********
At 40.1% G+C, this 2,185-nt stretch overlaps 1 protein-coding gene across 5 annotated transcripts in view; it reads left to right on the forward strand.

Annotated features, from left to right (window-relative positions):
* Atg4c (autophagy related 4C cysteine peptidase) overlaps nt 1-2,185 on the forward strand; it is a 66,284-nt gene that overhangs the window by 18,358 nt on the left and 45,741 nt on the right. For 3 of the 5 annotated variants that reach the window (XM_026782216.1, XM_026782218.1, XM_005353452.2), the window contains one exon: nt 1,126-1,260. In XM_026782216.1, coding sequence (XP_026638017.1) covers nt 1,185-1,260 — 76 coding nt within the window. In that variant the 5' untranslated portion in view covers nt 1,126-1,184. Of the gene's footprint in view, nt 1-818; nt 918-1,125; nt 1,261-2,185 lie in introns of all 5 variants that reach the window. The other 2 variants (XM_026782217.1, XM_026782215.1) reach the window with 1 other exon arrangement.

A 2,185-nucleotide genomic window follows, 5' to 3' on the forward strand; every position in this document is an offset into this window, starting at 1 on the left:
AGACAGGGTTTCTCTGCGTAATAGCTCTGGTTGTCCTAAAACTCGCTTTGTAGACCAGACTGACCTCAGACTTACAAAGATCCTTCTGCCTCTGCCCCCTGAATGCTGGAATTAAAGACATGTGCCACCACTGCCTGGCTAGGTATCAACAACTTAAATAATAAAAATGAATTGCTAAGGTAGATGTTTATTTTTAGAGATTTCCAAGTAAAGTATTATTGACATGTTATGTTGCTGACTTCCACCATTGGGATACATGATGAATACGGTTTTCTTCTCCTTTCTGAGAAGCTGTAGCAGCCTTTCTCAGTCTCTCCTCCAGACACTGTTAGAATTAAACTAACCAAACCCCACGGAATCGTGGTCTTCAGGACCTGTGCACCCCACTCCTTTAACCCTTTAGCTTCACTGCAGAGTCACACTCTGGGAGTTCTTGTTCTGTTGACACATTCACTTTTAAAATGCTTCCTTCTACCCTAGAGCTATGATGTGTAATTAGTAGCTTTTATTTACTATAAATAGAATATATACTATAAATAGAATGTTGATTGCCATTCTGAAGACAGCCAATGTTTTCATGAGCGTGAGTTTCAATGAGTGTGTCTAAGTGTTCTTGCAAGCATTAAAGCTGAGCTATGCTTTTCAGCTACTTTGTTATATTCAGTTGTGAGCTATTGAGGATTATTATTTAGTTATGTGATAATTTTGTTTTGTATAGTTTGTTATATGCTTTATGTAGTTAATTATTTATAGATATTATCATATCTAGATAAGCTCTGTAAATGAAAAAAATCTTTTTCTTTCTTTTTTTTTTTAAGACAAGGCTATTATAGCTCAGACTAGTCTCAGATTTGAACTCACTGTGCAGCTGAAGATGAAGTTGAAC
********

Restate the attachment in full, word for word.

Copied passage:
At 40.1% G+C, this 2,185-nt stretch overlaps 1 protein-coding gene across 5 annotated transcripts in view; it reads left to right on the forward strand.

Annotated features, from left to right (window-relative positions):
* Atg4c (autophagy related 4C cysteine peptidase) overlaps nt 1-2,185 on the forward strand; it is a 66,284-nt gene that overhangs the window by 18,358 nt on the left and 45,741 nt on the right. For 3 of the 5 annotated variants that reach the window (XM_026782216.1, XM_026782218.1, XM_005353452.2), the window contains one exon: nt 1,126-1,260. In XM_026782216.1, coding sequence (XP_026638017.1) covers nt 1,185-1,260 — 76 coding nt within the window. In that variant the 5' untranslated portion in view covers nt 1,126-1,184. Of the gene's footprint in view, nt 1-818; nt 918-1,125; nt 1,261-2,185 lie in introns of all 5 variants that reach the window. The other 2 variants (XM_026782217.1, XM_026782215.1) reach the window with 1 other exon arrangement.

A 2,185-nucleotide genomic window follows, 5' to 3' on the forward strand; every position in this document is an offset into this window, starting at 1 on the left:
AGACAGGGTTTCTCTGCGTAATAGCTCTGGTTGTCCTAAAACTCGCTTTGTAGACCAGACTGACCTCAGACTTACAAAGATCCTTCTGCCTCTGCCCCCTGAATGCTGGAATTAAAGACATGTGCCACCACTGCCTGGCTAGGTATCAACAACTTAAATAATAAAAATGAATTGCTAAGGTAGATGTTTATTTTTAGAGATTTCCAAGTAAAGTATTATTGACATGTTATGTTGCTGACTTCCACCATTGGGATACATGATGAATACGGTTTTCTTCTCCTTTCTGAGAAGCTGTAGCAGCCTTTCTCAGTCTCTCCTCCAGACACTGTTAGAATTAAACTAACCAAACCCCACGGAATCGTGGTCTTCAGGACCTGTGCACCCCACTCCTTTAACCCTTTAGCTTCACTGCAGAGTCACACTCTGGGAGTTCTTGTTCTGTTGACACATTCACTTTTAAAATGCTTCCTTCTACCCTAGAGCTATGATGTGTAATTAGTAGCTTTTATTTACTATAAATAGAATATATACTATAAATAGAATGTTGATTGCCATTCTGAAGACAGCCAATGTTTTCATGAGCGTGAGTTTCAATGAGTGTGTCTAAGTGTTCTTGCAAGCATTAAAGCTGAGCTATGCTTTTCAGCTACTTTGTTATATTCAGTTGTGAGCTATTGAGGATTATTATTTAGTTATGTGATAATTTTGTTTTGTATAGTTTGTTATATGCTTTATGTAGTTAATTATTTATAGATATTATCATATCTAGATAAGCTCTGTAAATGAAAAAAATCTTTTTCTTTCTTTTTTTTTTTAAGACAAGGCTATTATAGCTCAGACTAGTCTCAGATTTGAACTCACTGTGCAGCTGAAGATGAAGTTGAAC